On June 16, 2015, the U.S. Court of Appeals for the District of Columbia Circuit (“D.C. Circuit”) denied a consolidated Petition for Review of several of Kern River Gas Transmission Company’s (“Kern River”) FERC-approved transportation rates. In doing so, the D.C. Circuit held that FERC acted reasonably in setting the rates, responded meaningfully to rate objections, and articulated a rational explanation of its decisions.
When Kern River originally received its approval from FERC to construct its 1,700-mile interstate pipeline, it also received approval to charge transportation rates over three separate periods of time. Eventually, Kern River expanded its customer base to six different groups under the various rate periods. Additionally, upon the completion of Kern River’s 2004 rate case, FERC set a new effective date for one of the rate periods and denied requests to adjust Kern River’s return on equity (“ROE”). As a result of these various developments and FERC approvals, Kern River and its customers both filed Petitions for Review at the D.C. Circuit.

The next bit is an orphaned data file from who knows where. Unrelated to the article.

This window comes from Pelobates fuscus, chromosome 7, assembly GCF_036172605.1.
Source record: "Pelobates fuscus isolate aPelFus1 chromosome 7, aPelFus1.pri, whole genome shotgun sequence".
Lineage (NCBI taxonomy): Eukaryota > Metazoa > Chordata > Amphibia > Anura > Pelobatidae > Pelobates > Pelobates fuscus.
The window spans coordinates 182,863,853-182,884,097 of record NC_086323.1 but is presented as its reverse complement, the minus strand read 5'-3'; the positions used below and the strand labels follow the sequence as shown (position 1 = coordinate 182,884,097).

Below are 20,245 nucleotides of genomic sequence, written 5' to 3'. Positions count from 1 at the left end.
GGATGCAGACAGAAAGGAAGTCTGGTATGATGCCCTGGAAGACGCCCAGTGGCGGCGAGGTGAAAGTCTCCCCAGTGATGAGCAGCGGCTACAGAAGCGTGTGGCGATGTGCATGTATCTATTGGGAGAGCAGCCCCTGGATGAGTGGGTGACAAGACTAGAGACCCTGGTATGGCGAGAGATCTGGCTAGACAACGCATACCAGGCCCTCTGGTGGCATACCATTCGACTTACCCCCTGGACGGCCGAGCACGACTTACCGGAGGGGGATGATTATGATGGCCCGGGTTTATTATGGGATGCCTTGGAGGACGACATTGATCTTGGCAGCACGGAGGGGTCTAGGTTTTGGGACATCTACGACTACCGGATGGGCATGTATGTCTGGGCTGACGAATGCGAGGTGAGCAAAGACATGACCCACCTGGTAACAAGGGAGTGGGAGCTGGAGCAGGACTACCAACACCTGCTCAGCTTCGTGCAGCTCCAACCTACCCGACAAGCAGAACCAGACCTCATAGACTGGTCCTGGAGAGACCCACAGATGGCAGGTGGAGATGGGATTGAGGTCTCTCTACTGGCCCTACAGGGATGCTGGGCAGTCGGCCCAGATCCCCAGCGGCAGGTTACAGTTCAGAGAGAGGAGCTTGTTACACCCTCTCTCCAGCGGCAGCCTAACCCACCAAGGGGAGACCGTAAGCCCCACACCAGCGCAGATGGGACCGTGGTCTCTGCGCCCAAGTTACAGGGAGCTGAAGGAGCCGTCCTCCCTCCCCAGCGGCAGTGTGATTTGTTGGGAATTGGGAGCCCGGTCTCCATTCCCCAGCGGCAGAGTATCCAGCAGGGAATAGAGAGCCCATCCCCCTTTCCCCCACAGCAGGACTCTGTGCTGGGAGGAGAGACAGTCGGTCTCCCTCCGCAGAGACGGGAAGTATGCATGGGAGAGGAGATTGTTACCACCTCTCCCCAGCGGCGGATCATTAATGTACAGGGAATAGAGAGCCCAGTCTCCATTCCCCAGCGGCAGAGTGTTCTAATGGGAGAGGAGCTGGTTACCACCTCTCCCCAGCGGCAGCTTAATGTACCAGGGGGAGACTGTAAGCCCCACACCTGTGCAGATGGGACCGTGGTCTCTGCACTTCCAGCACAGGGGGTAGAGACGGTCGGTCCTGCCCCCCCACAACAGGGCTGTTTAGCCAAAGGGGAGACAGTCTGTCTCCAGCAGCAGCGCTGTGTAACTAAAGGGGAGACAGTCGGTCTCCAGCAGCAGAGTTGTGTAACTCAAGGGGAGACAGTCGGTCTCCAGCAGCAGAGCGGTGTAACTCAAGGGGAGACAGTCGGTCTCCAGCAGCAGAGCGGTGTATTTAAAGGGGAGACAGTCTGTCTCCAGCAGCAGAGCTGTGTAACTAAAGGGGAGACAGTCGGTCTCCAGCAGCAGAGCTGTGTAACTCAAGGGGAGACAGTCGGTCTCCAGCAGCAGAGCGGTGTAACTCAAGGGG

In its Petition for Review, Kern River argued that FERC erred when setting the effective date for the first period because the rates were indeterminable at the time FERC made its decision. Additionally, Kern River alleged that FERC acted arbitrarily and capriciously when FERC did not provide a meaningful response to Kern River’s objections regarding its cost-of-service. Meanwhile, various customers of Kern River argued that FERC failed to engage in reasoned decision making because FERC failed to address certain arguments, and departed from FERC precedent, with regard to Kern River’s ROE.
The D.C. Circuit rejected all arguments and denied the consolidated Petition for Review. In responding to Kern River’s arguments, the D.C. Circuit stated that FERC acted correctly and reasonably when it set a new effective date and refused to consider the cost-of-service adjustment. Specifically, the D.C. Circuit stated that “[i]n light of the great deference we give FERC in rate decisions, FERC’s order setting the effective date…was not arbitrary, capricious, or otherwise not in accordance with the law.”
In response to the customers’ arguments, the D.C. Circuit stated that FERC did not fail to address certain arguments made by the customers, but rather reasonably explained why the customers’ arguments lacked merit. In addition, the D.C. Circuit stated that FERC did not depart from FERC precedent without a reasonable explanation; instead, the D.C. Circuit explained that FERC reasonably explained why the precedent cited by the customers was not persuasive in this particular context.
A copy of the D.C. Circuit’s opinion is available here.